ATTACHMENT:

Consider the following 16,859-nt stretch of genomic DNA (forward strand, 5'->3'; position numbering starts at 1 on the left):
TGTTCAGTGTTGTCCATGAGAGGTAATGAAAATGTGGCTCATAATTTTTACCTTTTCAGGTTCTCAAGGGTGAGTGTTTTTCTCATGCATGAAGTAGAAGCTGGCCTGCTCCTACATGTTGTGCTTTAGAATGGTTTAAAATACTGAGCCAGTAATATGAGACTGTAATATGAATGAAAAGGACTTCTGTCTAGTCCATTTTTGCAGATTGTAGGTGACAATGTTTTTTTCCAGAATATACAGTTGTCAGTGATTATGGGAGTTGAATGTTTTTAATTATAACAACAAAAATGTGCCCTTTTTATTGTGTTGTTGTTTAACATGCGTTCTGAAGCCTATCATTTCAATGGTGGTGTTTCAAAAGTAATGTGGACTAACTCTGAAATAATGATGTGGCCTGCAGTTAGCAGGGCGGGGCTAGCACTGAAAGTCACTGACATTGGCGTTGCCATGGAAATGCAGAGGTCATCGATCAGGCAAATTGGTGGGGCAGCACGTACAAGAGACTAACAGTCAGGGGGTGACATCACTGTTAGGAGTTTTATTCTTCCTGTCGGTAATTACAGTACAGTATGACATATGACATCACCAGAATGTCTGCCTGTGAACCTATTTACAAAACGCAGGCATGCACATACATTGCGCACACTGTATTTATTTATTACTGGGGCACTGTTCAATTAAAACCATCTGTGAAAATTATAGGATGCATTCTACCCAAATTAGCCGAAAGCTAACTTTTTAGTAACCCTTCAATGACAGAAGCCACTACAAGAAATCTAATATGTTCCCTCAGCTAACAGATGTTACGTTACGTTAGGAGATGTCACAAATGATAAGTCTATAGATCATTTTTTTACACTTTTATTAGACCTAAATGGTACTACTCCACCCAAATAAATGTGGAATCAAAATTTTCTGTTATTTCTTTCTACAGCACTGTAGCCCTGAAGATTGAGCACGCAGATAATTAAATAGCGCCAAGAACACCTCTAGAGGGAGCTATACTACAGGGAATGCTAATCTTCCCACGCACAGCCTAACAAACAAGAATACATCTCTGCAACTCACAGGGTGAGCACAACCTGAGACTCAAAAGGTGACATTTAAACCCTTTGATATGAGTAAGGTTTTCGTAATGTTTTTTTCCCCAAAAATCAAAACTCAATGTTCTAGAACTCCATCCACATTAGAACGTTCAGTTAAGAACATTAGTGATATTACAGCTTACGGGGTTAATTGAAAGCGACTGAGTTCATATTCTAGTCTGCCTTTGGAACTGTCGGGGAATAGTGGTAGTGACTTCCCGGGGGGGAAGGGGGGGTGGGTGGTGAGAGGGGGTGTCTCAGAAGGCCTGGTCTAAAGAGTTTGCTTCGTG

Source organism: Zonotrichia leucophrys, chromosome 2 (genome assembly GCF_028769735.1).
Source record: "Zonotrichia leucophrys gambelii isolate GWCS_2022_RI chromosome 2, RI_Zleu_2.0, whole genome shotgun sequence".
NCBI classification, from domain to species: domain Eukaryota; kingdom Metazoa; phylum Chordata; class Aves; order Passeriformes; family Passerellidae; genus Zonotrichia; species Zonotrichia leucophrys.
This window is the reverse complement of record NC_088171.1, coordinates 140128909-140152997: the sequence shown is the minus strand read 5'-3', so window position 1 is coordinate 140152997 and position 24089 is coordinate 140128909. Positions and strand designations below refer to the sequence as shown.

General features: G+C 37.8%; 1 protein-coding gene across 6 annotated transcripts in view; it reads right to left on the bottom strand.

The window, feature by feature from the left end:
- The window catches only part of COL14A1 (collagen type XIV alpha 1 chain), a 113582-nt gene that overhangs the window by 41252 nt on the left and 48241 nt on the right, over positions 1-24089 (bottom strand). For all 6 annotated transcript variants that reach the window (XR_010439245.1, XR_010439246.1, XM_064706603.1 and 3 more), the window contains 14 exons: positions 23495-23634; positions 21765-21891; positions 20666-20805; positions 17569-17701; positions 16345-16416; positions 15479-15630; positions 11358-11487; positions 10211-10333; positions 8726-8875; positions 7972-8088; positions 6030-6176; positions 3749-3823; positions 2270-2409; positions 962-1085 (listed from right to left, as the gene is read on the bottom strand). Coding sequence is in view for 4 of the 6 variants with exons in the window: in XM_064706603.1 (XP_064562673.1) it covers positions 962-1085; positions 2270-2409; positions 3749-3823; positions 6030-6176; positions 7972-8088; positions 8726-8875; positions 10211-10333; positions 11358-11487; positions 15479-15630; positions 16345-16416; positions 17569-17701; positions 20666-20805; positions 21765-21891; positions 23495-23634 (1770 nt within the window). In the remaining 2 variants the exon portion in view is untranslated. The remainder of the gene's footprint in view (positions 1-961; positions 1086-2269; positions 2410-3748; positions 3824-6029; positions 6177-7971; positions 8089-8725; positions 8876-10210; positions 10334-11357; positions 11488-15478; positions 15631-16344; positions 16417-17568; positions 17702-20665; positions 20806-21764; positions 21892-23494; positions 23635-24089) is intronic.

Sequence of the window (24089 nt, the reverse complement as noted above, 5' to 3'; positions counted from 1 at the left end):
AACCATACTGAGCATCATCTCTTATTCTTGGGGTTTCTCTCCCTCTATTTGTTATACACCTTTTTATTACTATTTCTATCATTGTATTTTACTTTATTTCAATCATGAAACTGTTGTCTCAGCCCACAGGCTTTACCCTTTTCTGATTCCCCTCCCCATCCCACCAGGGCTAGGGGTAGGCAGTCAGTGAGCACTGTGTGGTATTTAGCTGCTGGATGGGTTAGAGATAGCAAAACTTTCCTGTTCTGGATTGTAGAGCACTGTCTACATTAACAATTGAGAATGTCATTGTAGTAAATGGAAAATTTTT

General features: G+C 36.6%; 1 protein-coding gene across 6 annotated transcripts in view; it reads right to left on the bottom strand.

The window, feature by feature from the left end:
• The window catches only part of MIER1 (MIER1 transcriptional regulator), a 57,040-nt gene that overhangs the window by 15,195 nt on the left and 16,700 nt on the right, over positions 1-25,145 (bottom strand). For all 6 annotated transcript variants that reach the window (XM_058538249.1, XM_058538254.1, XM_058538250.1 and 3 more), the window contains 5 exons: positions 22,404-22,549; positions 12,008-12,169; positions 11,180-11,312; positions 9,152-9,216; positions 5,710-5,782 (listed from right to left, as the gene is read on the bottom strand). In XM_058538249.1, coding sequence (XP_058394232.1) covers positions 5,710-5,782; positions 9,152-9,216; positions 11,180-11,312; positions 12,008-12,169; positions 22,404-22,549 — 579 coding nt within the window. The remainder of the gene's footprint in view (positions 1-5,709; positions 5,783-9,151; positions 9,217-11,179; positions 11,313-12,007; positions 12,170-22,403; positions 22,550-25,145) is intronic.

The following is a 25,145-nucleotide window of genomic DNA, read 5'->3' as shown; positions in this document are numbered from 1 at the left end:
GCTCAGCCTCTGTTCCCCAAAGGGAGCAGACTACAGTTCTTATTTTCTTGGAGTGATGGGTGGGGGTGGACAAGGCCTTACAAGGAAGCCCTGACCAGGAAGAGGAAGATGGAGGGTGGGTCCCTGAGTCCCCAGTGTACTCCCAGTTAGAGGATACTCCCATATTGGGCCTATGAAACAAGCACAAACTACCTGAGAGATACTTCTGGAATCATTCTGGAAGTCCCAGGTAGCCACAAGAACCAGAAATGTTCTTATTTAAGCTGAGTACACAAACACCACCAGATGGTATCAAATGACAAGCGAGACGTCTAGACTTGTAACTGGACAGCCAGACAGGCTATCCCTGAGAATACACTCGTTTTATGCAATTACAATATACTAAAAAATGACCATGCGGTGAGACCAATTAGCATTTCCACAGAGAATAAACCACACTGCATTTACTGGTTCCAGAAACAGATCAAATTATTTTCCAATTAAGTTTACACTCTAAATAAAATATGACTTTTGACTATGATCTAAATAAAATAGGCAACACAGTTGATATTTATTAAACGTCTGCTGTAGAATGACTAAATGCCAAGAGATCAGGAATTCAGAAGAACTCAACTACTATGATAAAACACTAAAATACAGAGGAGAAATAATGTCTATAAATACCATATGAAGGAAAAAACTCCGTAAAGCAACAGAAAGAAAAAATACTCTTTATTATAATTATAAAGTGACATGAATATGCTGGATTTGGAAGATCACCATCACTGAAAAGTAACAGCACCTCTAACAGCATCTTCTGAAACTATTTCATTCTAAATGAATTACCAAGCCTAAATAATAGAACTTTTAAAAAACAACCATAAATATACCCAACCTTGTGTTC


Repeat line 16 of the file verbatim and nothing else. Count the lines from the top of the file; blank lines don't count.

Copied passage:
GCTCAGCCTCTGTTCCCCAAAGGGAGCAGACTACAGTTCTTATTTTCTTGGAGTGATGGGTGGGGGTGGACAAGGCCTTACAAGGAAGCCCTGACCAGGAAGAGGAAGATGGAGGGTGGGTCCCTGAGTCCCCAGTGTACTCCCAGTTAGAGGATACTCCCATATTGGGCCTATGAAACAAGCACAAACTACCTGAGAGATACTTCTGGAATCATTCTGGAAGTCCCAGGTAGCCACAAGAACCAGAAATGTTCTTATTTAAGCTGAGTACACAAACACCACCAGATGGTATCAAATGACAAGCGAGACGTCTAGACTTGTAACTGGACAGCCAGACAGGCTATCCCTGAGAATACACTCGTTTTATGCAATTACAATATACTAAAAAATGACCATGCGGTGAGACCAATTAGCATTTCCACAGAGAATAAACCACACTGCATTTACTGGTTCCAGAAACAGATCAAATTATTTTCCAATTAAGTTTACACTCTAAATAAAATATGACTTTTGACTATGATCTAAATAAAATAGGCAACACAGTTGATATTTATTAAACGTCTGCTGTAGAATGACTAAATGCCAAGAGATCAGGAATTCAGAAGAACTCAACTACTATGATAAAACACTAAAATACAGAGGAGAAATAATGTCTATAAATACCATATGAAGGAAAAAACTCCGTAAAGCAACAGAAAGAAAAAATACTCTTTATTATAATTATAAAGTGACATGAATATGCTGGATTTGGAAGATCACCATCACTGAAAAGTAACAGCACCTCTAACAGCATCTTCTGAAACTATTTCATTCTAAATGAATTACCAAGCCTAAATAATAGAACTTTTAAAAAACAACCATAAATATACCCAACCTTGTGTTC